Fonds AD1433 - Joint Council of Europeans and Africans records

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Joint Council of Europeans and Africans records


  • 1921 - 1973 (Creation)

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Extent and medium

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The black-white joint councils appeared under a variety of names - Europeans and Africans/Non-Europeans/Bantu/Natives, according to the accepted nomenclature of the time. There were, in addition, Coloured-European and Indo-European joint councils. In only two instances did a joint council include Africans, Europeans and Coloureds (Bloemfontein and Umtata) and in only one case (Johannesburg) was there a separate council for European and African Women.

The joint councils owed their inspiration to two Americans, Dr. James Aggrey, who was black, and the Rev. Thomas Jesse Jones who was white. They came to South Africa in 1921 as members of' a commission sent by the Phelps-Stokes Foundation to enquire into education for Africans. They were deeply distressed by the signs of racial tension and advocated the introduction of inter-racial councils which had proved successful in the American south. They persuaded black leaders and white liberals, in particular C.T. Loram {Chief Inspector of Education in [Natal) and J.D. Rheinallt Jones (Secretary for the Witwatersrand Council of Education) to form racially mixed councils, adapting, where available, the native welfare societies, composed solely of whites.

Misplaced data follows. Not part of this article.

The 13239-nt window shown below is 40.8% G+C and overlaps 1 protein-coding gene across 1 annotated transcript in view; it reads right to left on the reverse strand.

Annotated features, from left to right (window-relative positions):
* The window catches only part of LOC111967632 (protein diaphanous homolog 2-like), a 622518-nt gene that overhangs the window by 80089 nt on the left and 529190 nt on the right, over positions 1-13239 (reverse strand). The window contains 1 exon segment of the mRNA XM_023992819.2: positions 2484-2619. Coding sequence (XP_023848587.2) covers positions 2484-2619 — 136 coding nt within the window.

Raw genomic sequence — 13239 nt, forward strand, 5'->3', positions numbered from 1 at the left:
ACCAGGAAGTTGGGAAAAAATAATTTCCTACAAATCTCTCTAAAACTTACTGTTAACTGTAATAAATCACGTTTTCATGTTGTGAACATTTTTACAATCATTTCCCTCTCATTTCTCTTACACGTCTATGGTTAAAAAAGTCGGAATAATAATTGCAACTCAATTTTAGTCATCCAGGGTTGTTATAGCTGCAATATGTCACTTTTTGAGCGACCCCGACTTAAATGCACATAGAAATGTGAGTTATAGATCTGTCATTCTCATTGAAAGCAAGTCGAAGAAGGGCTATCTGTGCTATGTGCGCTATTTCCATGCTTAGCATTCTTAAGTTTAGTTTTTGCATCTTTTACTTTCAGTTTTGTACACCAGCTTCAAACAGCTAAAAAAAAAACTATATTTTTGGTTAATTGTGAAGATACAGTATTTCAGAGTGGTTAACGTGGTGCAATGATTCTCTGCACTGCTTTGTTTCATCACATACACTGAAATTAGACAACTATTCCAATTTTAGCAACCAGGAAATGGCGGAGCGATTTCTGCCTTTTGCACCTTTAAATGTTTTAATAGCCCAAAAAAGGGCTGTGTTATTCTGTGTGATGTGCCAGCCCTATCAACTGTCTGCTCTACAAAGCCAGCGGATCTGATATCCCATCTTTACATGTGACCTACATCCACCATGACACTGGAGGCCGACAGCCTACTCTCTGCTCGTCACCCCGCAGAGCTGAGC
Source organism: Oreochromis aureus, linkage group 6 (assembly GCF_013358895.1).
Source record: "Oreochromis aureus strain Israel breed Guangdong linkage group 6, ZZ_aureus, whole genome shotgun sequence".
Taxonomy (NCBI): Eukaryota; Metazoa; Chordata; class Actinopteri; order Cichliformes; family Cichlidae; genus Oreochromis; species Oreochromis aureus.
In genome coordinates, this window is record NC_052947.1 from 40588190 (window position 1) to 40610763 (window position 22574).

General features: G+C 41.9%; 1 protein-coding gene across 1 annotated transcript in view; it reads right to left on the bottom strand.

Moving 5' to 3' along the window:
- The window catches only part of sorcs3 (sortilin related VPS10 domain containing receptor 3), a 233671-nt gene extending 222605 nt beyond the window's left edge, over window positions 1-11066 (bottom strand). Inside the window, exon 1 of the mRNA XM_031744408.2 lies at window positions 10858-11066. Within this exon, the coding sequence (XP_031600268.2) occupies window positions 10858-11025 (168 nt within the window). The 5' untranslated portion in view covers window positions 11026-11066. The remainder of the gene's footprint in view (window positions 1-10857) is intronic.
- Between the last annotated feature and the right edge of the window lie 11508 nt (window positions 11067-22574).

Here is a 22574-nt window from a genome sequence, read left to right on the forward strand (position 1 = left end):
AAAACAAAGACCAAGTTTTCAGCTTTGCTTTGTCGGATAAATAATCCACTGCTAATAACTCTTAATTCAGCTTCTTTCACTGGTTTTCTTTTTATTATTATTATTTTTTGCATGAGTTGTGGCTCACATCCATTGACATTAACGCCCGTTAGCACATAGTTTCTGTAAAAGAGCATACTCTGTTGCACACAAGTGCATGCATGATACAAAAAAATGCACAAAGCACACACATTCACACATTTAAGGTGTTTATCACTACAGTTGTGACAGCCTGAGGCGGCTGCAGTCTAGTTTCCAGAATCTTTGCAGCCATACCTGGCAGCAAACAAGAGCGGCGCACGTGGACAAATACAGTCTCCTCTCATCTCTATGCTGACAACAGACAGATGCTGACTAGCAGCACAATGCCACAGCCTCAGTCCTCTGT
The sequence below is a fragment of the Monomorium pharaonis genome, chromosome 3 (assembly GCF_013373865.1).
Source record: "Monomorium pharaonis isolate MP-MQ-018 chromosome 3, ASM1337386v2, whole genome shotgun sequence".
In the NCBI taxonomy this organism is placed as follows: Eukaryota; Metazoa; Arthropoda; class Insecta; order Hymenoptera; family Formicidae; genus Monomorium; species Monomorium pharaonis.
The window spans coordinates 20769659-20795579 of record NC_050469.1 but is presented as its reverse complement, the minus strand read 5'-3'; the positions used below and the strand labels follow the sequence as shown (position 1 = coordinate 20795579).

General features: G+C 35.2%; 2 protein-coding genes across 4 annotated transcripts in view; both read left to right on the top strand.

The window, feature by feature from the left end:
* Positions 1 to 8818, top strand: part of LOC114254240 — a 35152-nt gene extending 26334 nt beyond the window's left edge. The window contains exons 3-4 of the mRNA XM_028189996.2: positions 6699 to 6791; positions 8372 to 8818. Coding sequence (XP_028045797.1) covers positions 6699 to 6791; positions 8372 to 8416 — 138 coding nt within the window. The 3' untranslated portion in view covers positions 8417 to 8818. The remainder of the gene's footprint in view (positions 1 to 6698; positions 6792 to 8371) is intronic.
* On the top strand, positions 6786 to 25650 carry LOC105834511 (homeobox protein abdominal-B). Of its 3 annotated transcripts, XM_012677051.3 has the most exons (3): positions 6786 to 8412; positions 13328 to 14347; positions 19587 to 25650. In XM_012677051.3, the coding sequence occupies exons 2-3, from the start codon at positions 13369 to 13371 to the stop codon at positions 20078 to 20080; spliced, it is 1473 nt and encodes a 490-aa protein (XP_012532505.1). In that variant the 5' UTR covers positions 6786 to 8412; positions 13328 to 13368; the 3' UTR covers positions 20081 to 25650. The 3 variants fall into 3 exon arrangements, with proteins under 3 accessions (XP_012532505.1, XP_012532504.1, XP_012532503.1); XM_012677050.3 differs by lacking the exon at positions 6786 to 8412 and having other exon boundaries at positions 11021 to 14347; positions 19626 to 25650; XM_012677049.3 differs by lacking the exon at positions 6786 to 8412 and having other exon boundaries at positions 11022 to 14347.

The first joint council was established in Johannesburg in 1921. Soon joint councils sprang up in other towns throughout South Africa and also in Southern Rhodesia and the need became obvious for a national organisation. This resulted in the formation of the South African Institute of Race Relations in 1929 but joint councils continued to exist. There was a close relationship between the Institute and the joint councils. The Institute's secretariat helped to send out circulars and Institute staff such eel J.D. Rheinallt Jones, Ngakane and A.L. Saffery travelled the country encouraging the formation of new councils and trying to resurrect defunct ones. Despite efforts to link joint councils by newsletters, conferences and the Consultative Committee, essentially each council operated on its own and stood or fell according to the enthusiasm of its members.

The people who participated in joint councils were mostly from the professions. There were clergy of all denominations, including the Dutch Reformed Church, and without their help the councils could not have survived. From the universities there were people like E. Brookes, M. Hodgson (later Mrs Ballinger), L.A. Hoernlee, D.D.T. Jabavu and W.M. Macmillan. There were lawyers like D. Molteno, O.D. Schreiner and W.H. Ramsbottom, journalists like R.T. Mackenzie, R.F. Selope Thema and H. Selby Msimang, civil servants like C.T. Loram and Major J.F. Herbst, municipal officials like G. Ballenden, head of the Native Affairs Department of Johannesburg City Council and businessmen like J.H. Pim and M. Webb.

The aims of joint councils were:

  1. To promote the well-being of the Union and good relations between the European and Non-European peoples through discussion and practical co-operation.